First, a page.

Boston had no business beating Cleveland last night. The Celtics had been outscored 247-190 in games one and two on their home floor and that was with star guard Isaiah Thomas. He was ruled out for the rest of the playoffs prior to the game and if it wasn’t obvious enough before then that this series was headed for a sweep, it certainly was after.
Then Boston beat Cleveland at home. “We were lucky to win,” Coach Brad Stevens said following the game, which prompted this tweet from a Skidmore University stats professor with a particular interest in sports.
Turns out the Celtics — and I guess maybe this is appropriate given the logo — get lucky often according to Stevens. Boston was lucky to beat Chicago in game five of the first round. It was lucky to beat the Wizards in game two of the second round.
That word, luck, can be a little problematic. In my opinion, what coaches are trying to do when they invoke it, either after a win or loss, is to acknowledge randomness. But when you tie it to notions of good or bad fortune, it means something else and some people rebel against that notion. But you can’t ignore it. Luck, randomness, whatever you want to call it is definitely a part of things.
Which brings me back to the Vegas win totals released last week. CG Technology released about 50 of them which covers most of the Power 5 teams.
I’ve written a lot about Pythagorean wins over the years. I like it as a way to view which teams potentially overachieved and underachieved in any given year. (Yes, you can call that luck if you like.) You calculate a winning percentage based on points scored/allowed, then compare that to the actual wins. Most teams are going to fall within a normal range of plus/minus 1.5 Pythagorean wins of the actual total. But for the teams that exceed that number either way (+/- 1.6 wins is typically two standard deviations) — i.e. they won or lost more games than they probably should have — have more/fewer wins the following year about 65-to-68 percent of the time.
Got it? Good, because I took a quick look at that as it pertained to those win totals. Which teams on the Vegas list overachieved or underachieved at that +/-1.6 wins threshold? There were only a handful among the Power 5 teams.
THE GOOD BETS
AUBURN: Vegas says eight wins for the Tigers, Pythagorean wins shows Auburn won eight a year ago but were closer to a 10.5-win team. The Tigers have a decent number of returning starters, but the real key could be Baylor transfer quarterback Jarret Stidham. He’s the perfect QB for that system and I think Auburn could have a big-time season.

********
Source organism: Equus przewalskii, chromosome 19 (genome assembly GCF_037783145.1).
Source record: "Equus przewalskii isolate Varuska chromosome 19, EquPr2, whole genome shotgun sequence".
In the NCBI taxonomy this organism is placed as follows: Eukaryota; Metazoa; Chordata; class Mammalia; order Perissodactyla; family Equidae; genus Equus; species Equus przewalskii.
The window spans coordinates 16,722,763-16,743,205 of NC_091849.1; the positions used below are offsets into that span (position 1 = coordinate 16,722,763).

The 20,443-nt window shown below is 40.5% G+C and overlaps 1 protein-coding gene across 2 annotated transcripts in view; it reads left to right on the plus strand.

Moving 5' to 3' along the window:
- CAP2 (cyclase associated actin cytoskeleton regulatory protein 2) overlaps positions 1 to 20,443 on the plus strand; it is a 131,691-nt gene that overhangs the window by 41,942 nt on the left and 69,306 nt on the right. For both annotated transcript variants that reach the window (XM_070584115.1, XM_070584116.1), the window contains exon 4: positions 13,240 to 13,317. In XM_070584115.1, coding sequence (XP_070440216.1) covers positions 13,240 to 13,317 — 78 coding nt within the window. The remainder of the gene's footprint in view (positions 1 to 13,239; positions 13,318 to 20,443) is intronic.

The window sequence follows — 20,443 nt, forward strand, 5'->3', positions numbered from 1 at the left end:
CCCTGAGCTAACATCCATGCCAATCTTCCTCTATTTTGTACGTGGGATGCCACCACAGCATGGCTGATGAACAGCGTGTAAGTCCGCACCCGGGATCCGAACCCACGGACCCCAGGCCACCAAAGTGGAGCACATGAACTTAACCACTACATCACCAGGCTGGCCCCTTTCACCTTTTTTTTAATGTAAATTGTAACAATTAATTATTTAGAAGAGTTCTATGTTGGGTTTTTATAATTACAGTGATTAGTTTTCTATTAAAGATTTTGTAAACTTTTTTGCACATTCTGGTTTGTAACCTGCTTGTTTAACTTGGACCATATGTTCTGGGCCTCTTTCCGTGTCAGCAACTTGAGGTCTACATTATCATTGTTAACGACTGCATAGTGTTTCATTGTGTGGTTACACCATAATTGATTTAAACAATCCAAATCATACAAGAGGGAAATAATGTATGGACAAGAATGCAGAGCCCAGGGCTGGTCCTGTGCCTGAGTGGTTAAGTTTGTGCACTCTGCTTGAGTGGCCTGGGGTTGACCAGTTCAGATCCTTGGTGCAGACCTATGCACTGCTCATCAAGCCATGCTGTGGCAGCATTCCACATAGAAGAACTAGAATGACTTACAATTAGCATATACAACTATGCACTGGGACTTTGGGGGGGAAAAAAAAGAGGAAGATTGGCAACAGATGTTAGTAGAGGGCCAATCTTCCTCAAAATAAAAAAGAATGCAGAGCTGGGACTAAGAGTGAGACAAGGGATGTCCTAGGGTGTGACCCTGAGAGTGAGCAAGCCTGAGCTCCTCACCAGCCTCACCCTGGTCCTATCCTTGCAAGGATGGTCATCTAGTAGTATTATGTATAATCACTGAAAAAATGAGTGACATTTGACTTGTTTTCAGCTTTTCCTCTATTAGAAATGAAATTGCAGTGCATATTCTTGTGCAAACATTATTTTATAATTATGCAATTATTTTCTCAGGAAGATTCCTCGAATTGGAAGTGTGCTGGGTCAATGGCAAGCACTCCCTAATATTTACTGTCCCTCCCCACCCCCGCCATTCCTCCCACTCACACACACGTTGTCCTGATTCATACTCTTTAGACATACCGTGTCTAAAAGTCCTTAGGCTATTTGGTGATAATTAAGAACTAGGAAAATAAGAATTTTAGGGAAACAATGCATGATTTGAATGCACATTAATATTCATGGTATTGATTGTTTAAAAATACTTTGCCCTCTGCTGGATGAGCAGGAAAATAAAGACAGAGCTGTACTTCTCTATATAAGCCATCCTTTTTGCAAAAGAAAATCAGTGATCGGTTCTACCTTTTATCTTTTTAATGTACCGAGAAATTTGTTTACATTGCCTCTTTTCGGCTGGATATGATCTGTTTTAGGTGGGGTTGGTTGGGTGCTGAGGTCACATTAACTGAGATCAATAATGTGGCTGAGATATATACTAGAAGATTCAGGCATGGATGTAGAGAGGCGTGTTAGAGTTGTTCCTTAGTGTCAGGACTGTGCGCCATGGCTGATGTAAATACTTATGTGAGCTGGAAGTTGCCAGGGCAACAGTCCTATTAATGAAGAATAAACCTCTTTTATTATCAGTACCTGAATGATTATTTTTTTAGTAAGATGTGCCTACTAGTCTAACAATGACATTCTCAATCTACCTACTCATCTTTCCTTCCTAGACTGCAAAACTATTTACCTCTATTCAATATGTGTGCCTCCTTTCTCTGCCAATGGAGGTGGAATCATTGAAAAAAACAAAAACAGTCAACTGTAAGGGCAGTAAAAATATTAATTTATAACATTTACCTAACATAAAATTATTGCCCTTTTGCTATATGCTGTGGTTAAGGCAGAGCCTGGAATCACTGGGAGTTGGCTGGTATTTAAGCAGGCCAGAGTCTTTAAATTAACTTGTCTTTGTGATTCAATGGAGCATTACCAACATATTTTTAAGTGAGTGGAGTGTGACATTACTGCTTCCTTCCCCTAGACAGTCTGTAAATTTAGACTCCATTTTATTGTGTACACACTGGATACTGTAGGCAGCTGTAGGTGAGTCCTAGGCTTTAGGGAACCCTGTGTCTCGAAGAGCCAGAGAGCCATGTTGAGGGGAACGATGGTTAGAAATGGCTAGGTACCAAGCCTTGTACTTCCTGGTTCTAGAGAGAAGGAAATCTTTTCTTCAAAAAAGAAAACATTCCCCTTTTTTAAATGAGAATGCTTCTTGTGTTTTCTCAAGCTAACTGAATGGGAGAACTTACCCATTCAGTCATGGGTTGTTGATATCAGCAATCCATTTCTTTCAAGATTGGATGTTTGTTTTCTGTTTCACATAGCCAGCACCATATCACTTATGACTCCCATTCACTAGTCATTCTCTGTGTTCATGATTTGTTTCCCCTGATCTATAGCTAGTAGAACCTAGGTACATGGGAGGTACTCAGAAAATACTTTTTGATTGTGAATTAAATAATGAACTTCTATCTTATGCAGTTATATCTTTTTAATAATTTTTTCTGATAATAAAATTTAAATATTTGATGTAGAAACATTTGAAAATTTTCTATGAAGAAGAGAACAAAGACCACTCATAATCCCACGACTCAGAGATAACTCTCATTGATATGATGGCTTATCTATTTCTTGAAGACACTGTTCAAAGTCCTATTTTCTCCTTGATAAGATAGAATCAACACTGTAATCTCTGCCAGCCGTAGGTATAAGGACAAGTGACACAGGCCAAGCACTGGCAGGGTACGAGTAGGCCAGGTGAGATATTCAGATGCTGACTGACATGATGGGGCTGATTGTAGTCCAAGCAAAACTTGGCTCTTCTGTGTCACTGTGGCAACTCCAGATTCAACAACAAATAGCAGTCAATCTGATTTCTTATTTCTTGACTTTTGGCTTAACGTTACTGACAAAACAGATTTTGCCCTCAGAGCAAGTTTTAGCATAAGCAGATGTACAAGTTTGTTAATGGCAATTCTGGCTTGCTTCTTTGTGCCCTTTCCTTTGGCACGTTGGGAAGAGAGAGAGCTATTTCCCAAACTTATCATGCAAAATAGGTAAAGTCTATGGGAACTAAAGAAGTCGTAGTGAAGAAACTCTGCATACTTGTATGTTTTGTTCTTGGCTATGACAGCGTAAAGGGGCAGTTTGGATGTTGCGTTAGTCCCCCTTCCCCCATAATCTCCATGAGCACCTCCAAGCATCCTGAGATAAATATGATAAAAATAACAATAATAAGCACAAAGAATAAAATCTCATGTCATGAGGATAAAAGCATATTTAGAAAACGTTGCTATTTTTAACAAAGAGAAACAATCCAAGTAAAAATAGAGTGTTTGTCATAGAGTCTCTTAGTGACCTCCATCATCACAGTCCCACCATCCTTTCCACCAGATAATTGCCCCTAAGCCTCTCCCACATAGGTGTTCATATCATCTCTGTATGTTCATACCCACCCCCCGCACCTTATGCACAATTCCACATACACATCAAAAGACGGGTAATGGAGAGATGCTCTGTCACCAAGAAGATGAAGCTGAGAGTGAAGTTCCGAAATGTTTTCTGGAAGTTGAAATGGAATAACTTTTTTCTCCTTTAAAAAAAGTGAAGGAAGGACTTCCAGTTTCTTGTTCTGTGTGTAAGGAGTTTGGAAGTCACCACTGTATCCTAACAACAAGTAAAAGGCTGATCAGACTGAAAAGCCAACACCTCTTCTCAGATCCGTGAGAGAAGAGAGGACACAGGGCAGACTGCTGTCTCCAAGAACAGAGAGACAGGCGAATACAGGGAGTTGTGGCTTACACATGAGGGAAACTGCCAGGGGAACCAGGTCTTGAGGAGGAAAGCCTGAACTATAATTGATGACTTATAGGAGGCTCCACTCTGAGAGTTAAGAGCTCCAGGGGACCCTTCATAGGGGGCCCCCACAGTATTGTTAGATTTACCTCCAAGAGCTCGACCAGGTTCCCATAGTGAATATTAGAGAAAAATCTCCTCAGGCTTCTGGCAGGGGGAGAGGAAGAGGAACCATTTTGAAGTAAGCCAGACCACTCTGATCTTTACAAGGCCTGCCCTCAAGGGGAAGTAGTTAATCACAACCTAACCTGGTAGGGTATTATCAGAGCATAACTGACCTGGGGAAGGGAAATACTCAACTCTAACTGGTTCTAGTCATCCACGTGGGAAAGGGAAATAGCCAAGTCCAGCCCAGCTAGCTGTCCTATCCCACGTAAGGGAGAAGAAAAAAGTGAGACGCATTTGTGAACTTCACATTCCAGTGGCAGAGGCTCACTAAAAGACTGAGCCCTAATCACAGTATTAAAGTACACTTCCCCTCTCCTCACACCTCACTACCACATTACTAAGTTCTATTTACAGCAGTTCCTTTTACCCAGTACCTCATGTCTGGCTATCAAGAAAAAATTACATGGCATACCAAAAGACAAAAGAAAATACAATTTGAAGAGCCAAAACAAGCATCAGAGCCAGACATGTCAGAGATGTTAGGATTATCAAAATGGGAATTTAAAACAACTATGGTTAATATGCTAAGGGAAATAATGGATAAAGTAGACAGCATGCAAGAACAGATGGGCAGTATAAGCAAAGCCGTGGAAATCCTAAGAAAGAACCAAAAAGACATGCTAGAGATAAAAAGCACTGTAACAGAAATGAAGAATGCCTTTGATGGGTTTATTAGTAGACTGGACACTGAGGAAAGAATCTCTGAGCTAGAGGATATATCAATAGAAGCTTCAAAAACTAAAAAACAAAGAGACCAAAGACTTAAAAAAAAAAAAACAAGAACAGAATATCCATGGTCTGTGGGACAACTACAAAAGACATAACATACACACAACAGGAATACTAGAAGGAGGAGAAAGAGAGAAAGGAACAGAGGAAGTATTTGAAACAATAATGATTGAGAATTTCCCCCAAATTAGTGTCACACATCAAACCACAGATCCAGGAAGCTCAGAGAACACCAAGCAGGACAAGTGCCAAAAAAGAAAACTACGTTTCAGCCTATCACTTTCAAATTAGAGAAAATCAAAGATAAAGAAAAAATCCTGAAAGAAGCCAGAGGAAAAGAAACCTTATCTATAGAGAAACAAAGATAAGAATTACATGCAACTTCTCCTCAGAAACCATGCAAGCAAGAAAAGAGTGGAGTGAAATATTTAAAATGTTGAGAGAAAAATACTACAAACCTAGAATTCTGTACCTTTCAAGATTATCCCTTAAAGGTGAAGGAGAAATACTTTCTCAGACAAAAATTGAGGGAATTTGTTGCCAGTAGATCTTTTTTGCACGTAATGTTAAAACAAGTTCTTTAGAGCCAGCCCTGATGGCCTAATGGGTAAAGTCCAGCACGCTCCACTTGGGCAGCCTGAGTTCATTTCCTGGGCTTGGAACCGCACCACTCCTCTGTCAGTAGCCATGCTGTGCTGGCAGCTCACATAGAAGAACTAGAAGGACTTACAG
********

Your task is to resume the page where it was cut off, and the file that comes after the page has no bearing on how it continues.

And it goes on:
MICHIGAN STATE: This one’s tricky. The Spartans were probably better than their 3-9 record a year ago — Pythagorean wins says five wins was more like it — but that’s still far removed from Michigan State of the recent past. Add in the off-the-field turmoil, just nine starters back and a new quarterback again and 6.5 wins — with a premium to take the under — is too high for me.
MIAMI: The Hurricanes didn’t quite hit our cutoff point, but they were close. Miami won nine games in 2016 but scored (and prevented scores) like a 10.55-win team. The win total (8.5) is a tough call, but it’s year two under Mark Richt — coaching hires that work frequently look like they will in that second year — and if you factor in that Miami was probably better last year than it showed, maybe there’s enough here to give the Hurricanes a longer look.
THE BAD BETS
NEBRASKA: Of Power 5 teams on the win-total list, Nebraska overachieved the most in 2016, winning nine games against an expectation of 7.3. I feel like the Huskers’ prospects to top six wins has already been dissected to death at this point and a clear consensus (take the over) has formed, but that number was at least worth noting. Part of the reason the win total this year is set at six is because of that 7.3 in 2016.
STANFORD: The Cardinal won 10 games with scoring totals that suggested 8.4. That said, Stanford has been too consistent over the years to seriously entertain taking the under on 8.5 wins. That and the Cardinal return the second-most starters in the Pac-12.
GEORGIA: Like Miami, Richt’s former program doesn’t actually qualify here but Georgia’s close at -1.33. The Bulldogs’ total in 2017 is set at eight and they have 17 starters back (including sophomore quarterback Jacob Eason), most in the SEC. Georgia won eight games a year ago, but I didn’t see enough from Kirby Smart’s first season to rush to take the over here.
And, just in case you’re wondering which Power 5 teams was almost exactly good as it should’ve been in 2016, that team was Alabama. The Tide won 14 games against a projection of 13.95. In fact, over the last five seasons Alabama has never been more than 0.91 projected wins above or below its total.
That’s what consistency looks like.
The Grab Bag
- Good read from Brian Christopherson on Damian Jackson, a former Navy SEAL who is chasing a dream to play football at Nebraska.
- Jacob Padilla recapped how some future Huskers performed at state track over the weekend.
- On that front, tight end commit Cameron Jurgens went to St. Louis and earned an invite to the Rivals Five Star Challenge after winning gold in discus and shot put.
- College coaches don’t agree on much, but they do agree on the current redshirt proposal.
- Michigan State cornerback Tyson Smith says he suffered a stroke last season.
Today’s Song of Today